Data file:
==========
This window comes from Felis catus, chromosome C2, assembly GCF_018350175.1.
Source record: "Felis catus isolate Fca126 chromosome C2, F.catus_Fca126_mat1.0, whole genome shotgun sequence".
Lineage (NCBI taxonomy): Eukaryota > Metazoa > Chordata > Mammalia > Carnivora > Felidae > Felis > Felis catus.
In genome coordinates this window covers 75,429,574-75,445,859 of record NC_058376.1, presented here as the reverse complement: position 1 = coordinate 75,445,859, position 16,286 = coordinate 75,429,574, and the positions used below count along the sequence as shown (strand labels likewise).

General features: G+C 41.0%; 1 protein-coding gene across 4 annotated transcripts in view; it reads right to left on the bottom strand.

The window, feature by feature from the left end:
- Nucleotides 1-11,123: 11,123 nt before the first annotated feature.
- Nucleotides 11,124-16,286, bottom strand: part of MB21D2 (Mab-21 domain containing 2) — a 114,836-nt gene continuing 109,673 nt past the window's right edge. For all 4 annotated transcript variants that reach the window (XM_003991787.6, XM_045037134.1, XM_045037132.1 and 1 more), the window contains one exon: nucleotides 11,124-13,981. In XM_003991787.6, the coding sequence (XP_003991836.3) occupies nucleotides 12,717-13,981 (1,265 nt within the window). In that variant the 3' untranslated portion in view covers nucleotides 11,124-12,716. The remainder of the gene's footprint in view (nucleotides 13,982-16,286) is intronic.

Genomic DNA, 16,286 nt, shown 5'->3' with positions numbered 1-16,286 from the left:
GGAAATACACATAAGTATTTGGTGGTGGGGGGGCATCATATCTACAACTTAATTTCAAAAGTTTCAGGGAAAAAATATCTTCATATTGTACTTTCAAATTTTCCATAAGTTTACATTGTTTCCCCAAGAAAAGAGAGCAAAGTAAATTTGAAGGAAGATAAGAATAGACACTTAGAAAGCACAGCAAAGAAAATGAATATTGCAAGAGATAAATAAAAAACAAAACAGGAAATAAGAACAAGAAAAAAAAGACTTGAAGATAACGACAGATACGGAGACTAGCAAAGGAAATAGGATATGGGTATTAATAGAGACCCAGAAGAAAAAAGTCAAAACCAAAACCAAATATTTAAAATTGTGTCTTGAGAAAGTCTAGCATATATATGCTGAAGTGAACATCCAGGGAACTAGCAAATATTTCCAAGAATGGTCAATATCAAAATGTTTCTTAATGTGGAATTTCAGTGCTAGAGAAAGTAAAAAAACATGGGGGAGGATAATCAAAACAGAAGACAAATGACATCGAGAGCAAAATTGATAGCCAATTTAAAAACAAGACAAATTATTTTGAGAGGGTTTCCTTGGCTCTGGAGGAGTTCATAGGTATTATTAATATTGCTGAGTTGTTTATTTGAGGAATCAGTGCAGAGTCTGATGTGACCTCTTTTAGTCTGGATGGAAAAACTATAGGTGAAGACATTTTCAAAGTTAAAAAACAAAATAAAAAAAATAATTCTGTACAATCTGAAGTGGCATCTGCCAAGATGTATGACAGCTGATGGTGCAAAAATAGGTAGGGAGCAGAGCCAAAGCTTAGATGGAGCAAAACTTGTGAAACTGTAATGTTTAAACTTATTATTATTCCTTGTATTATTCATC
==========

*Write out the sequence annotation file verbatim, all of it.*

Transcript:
This window comes from Felis catus, chromosome C2, assembly GCF_018350175.1.
Source record: "Felis catus isolate Fca126 chromosome C2, F.catus_Fca126_mat1.0, whole genome shotgun sequence".
Lineage (NCBI taxonomy): Eukaryota > Metazoa > Chordata > Mammalia > Carnivora > Felidae > Felis > Felis catus.
In genome coordinates this window covers 75,429,574-75,445,859 of record NC_058376.1, presented here as the reverse complement: position 1 = coordinate 75,445,859, position 16,286 = coordinate 75,429,574, and the positions used below count along the sequence as shown (strand labels likewise).

General features: G+C 41.0%; 1 protein-coding gene across 4 annotated transcripts in view; it reads right to left on the bottom strand.

The window, feature by feature from the left end:
- Nucleotides 1-11,123: 11,123 nt before the first annotated feature.
- Nucleotides 11,124-16,286, bottom strand: part of MB21D2 (Mab-21 domain containing 2) — a 114,836-nt gene continuing 109,673 nt past the window's right edge. For all 4 annotated transcript variants that reach the window (XM_003991787.6, XM_045037134.1, XM_045037132.1 and 1 more), the window contains one exon: nucleotides 11,124-13,981. In XM_003991787.6, the coding sequence (XP_003991836.3) occupies nucleotides 12,717-13,981 (1,265 nt within the window). In that variant the 3' untranslated portion in view covers nucleotides 11,124-12,716. The remainder of the gene's footprint in view (nucleotides 13,982-16,286) is intronic.

Genomic DNA, 16,286 nt, shown 5'->3' with positions numbered 1-16,286 from the left:
GGAAATACACATAAGTATTTGGTGGTGGGGGGGCATCATATCTACAACTTAATTTCAAAAGTTTCAGGGAAAAAATATCTTCATATTGTACTTTCAAATTTTCCATAAGTTTACATTGTTTCCCCAAGAAAAGAGAGCAAAGTAAATTTGAAGGAAGATAAGAATAGACACTTAGAAAGCACAGCAAAGAAAATGAATATTGCAAGAGATAAATAAAAAACAAAACAGGAAATAAGAACAAGAAAAAAAAGACTTGAAGATAACGACAGATACGGAGACTAGCAAAGGAAATAGGATATGGGTATTAATAGAGACCCAGAAGAAAAAAGTCAAAACCAAAACCAAATATTTAAAATTGTGTCTTGAGAAAGTCTAGCATATATATGCTGAAGTGAACATCCAGGGAACTAGCAAATATTTCCAAGAATGGTCAATATCAAAATGTTTCTTAATGTGGAATTTCAGTGCTAGAGAAAGTAAAAAAACATGGGGGAGGATAATCAAAACAGAAGACAAATGACATCGAGAGCAAAATTGATAGCCAATTTAAAAACAAGACAAATTATTTTGAGAGGGTTTCCTTGGCTCTGGAGGAGTTCATAGGTATTATTAATATTGCTGAGTTGTTTATTTGAGGAATCAGTGCAGAGTCTGATGTGACCTCTTTTAGTCTGGATGGAAAAACTATAGGTGAAGACATTTTCAAAGTTAAAAAACAAAATAAAAAAAATAATTCTGTACAATCTGAAGTGGCATCTGCCAAGATGTATGACAGCTGATGGTGCAAAAATAGGTAGGGAGCAGAGCCAAAGCTTAGATGGAGCAAAACTTGTGAAACTGTAATGTTTAAACTTATTATTATTCCTTGTATTATTCATC